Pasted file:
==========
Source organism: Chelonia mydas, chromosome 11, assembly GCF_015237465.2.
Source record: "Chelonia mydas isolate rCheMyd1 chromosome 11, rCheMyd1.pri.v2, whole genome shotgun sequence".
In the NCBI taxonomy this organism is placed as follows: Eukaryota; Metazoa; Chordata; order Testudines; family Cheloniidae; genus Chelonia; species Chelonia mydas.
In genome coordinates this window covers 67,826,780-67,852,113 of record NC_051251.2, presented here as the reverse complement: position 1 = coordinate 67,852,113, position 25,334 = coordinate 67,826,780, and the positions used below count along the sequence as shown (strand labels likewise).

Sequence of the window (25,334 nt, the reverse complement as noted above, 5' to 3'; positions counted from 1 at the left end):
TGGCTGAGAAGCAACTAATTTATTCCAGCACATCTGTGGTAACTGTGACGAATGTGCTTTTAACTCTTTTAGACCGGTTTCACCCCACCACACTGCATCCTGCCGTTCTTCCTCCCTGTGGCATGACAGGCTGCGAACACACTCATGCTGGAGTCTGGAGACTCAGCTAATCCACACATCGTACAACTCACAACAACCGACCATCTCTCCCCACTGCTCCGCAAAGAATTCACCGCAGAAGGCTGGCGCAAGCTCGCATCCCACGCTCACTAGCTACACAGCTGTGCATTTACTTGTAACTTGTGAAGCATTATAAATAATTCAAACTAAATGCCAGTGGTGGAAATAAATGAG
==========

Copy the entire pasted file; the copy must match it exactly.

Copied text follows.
Source organism: Chelonia mydas, chromosome 11, assembly GCF_015237465.2.
Source record: "Chelonia mydas isolate rCheMyd1 chromosome 11, rCheMyd1.pri.v2, whole genome shotgun sequence".
In the NCBI taxonomy this organism is placed as follows: Eukaryota; Metazoa; Chordata; order Testudines; family Cheloniidae; genus Chelonia; species Chelonia mydas.
In genome coordinates this window covers 67,826,780-67,852,113 of record NC_051251.2, presented here as the reverse complement: position 1 = coordinate 67,852,113, position 25,334 = coordinate 67,826,780, and the positions used below count along the sequence as shown (strand labels likewise).

Sequence of the window (25,334 nt, the reverse complement as noted above, 5' to 3'; positions counted from 1 at the left end):
TGGCTGAGAAGCAACTAATTTATTCCAGCACATCTGTGGTAACTGTGACGAATGTGCTTTTAACTCTTTTAGACCGGTTTCACCCCACCACACTGCATCCTGCCGTTCTTCCTCCCTGTGGCATGACAGGCTGCGAACACACTCATGCTGGAGTCTGGAGACTCAGCTAATCCACACATCGTACAACTCACAACAACCGACCATCTCTCCCCACTGCTCCGCAAAGAATTCACCGCAGAAGGCTGGCGCAAGCTCGCATCCCACGCTCACTAGCTACACAGCTGTGCATTTACTTGTAACTTGTGAAGCATTATAAATAATTCAAACTAAATGCCAGTGGTGGAAATAAATGAG